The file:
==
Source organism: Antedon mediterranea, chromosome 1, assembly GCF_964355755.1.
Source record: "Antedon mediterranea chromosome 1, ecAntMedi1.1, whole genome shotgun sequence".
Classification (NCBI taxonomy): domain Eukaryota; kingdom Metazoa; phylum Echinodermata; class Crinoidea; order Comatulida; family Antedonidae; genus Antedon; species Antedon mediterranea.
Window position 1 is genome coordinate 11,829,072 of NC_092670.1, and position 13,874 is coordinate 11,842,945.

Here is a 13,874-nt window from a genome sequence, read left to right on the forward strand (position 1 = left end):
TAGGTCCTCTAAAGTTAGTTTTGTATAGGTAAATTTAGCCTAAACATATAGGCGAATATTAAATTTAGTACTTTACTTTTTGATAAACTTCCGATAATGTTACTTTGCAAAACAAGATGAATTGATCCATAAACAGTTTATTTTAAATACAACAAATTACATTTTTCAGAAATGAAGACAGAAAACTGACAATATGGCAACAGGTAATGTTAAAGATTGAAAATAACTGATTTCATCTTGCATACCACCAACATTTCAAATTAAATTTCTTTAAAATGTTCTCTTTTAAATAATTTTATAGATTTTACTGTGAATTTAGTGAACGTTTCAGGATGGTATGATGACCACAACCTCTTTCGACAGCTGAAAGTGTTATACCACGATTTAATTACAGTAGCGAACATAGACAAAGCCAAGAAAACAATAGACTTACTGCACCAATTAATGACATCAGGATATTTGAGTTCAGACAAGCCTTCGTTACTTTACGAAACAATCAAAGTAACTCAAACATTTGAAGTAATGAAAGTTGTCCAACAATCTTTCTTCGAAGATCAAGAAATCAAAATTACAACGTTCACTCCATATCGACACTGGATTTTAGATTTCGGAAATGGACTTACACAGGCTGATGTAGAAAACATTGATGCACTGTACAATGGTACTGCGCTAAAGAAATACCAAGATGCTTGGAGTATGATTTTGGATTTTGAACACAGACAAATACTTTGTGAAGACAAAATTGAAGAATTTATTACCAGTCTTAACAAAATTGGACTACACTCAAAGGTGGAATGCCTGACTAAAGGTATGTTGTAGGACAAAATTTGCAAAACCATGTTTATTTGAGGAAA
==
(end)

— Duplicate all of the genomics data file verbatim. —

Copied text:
Source organism: Antedon mediterranea, chromosome 1, assembly GCF_964355755.1.
Source record: "Antedon mediterranea chromosome 1, ecAntMedi1.1, whole genome shotgun sequence".
Classification (NCBI taxonomy): domain Eukaryota; kingdom Metazoa; phylum Echinodermata; class Crinoidea; order Comatulida; family Antedonidae; genus Antedon; species Antedon mediterranea.
Window position 1 is genome coordinate 11,829,072 of NC_092670.1, and position 13,874 is coordinate 11,842,945.

Here is a 13,874-nt window from a genome sequence, read left to right on the forward strand (position 1 = left end):
TAGGTCCTCTAAAGTTAGTTTTGTATAGGTAAATTTAGCCTAAACATATAGGCGAATATTAAATTTAGTACTTTACTTTTTGATAAACTTCCGATAATGTTACTTTGCAAAACAAGATGAATTGATCCATAAACAGTTTATTTTAAATACAACAAATTACATTTTTCAGAAATGAAGACAGAAAACTGACAATATGGCAACAGGTAATGTTAAAGATTGAAAATAACTGATTTCATCTTGCATACCACCAACATTTCAAATTAAATTTCTTTAAAATGTTCTCTTTTAAATAATTTTATAGATTTTACTGTGAATTTAGTGAACGTTTCAGGATGGTATGATGACCACAACCTCTTTCGACAGCTGAAAGTGTTATACCACGATTTAATTACAGTAGCGAACATAGACAAAGCCAAGAAAACAATAGACTTACTGCACCAATTAATGACATCAGGATATTTGAGTTCAGACAAGCCTTCGTTACTTTACGAAACAATCAAAGTAACTCAAACATTTGAAGTAATGAAAGTTGTCCAACAATCTTTCTTCGAAGATCAAGAAATCAAAATTACAACGTTCACTCCATATCGACACTGGATTTTAGATTTCGGAAATGGACTTACACAGGCTGATGTAGAAAACATTGATGCACTGTACAATGGTACTGCGCTAAAGAAATACCAAGATGCTTGGAGTATGATTTTGGATTTTGAACACAGACAAATACTTTGTGAAGACAAAATTGAAGAATTTATTACCAGTCTTAACAAAATTGGACTACACTCAAAGGTGGAATGCCTGACTAAAGGTATGTTGTAGGACAAAATTTGCAAAACCATGTTTATTTGAGGAAA